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The Lost Queen of Crocker County

Elizabeth Leiknes


List Price: 15.99*
* Individual store prices may vary.

Other Editions of This Title:
Library Binding, Large Print (8/16/2018)
Prebound (7/10/2018)


For fans of books like THE READERS OF BROKEN WHEEL RECOMMEND, a feel-good story of going home again to get things right.

Crocker County crowns a new Corn Queen every year, but Jane Willow's the one you would remember. She can't forget Iowa, either. Even though she fled to LA to become a film critic years ago, home was always there behind her.

But when a family tragedy happens, she's forced to drive back to Crocker County. The rolling farmlands can't much hide the things she left behind: the best friend she abandoned who now runs a meatloaf hotline, the childhood front porch that sits hauntingly empty, and that fiasco of a Corn Fest that spun her life in a different direction.

Before Jane can escape her past a second time, disaster strikes, and she will have to find a way to right her mistakes and save herself from her regrets. An unflinchingly love letter to the Midwest that unfolds through a celebration of movies, this ferociously endearing novel brings home the saving grace of second chances.

Sourcebooks Landmark, 9781492663799, 336pp.

Publication Date: July 10, 2018

Conversation Starters from

1. How accurately do you feel the two settings in this novel (Los Angeles and the rural Midwest) were portrayed? Have you been to either location? Which place do you most identify with: the West Coast or the Midwest?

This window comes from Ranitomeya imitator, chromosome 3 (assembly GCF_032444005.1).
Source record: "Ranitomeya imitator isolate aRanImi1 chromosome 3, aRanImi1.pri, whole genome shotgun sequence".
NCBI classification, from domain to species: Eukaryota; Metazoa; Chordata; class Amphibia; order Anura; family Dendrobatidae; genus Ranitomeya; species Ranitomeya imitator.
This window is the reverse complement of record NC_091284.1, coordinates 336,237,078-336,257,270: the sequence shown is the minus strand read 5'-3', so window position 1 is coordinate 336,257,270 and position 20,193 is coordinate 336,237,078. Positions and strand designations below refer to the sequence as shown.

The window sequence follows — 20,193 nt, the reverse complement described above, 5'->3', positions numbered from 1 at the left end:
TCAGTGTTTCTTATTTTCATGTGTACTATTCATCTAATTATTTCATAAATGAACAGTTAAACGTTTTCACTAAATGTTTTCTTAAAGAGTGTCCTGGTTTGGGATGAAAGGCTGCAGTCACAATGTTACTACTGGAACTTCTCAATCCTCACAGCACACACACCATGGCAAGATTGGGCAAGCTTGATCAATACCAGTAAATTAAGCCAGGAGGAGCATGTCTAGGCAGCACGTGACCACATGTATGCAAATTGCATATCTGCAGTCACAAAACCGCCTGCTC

2. Would you live in Jane’s hometown? What did you like about it? What did you dislike?

3. Jane’s shameful secret from her past prevents her from returning home and therefore keeps her from her family. How realistic is the concept that shame could shape someone’s life to that extent? Is guilt something that is an especially Midwestern trait or more of a universal one?

4. Jane is both physically and emotionally marked by her home. To what degree does where you grew up make you who you are? How have you been shaped by your own home?

5. How many movies referenced in this novel did you recognize? Did it make you want to see any of them for the first time or revisit some of the classic favorites? What are your favorite movies and why? Jane often associates particular films with people she knows. Do you ever think of friends or family members by such an association?

6. Jane is the most memorable Corn Queen in Crocker County. In your hometown, were there any legendary characters? What role did you play?

7. When Jane sees her mother’s corn casseroles stacked up like “little corpses” in the deep freezer, waiting for when her only daughter might make a visit, it is a defining moment for her. What defining moments have brought you to a crossroads in your life?

8. Jane has many flaws as a character. What do you think were her greatest sins? Her most redeeming acts? Do you have empathy for the way she handles her struggles, or were you disturbed by the choices she made to try to reconcile them?

9. The notion of second chances is paramount in this novel. Do you believe in second chances, or are they the stuff of movies and Hollywood endings?

10. At the end of the book, who do you envision at the door? What does the future hold for Jane, Rob, and Bliss? What does the future hold for Jane, Rob, and Bliss? What future do you think Jane deserves?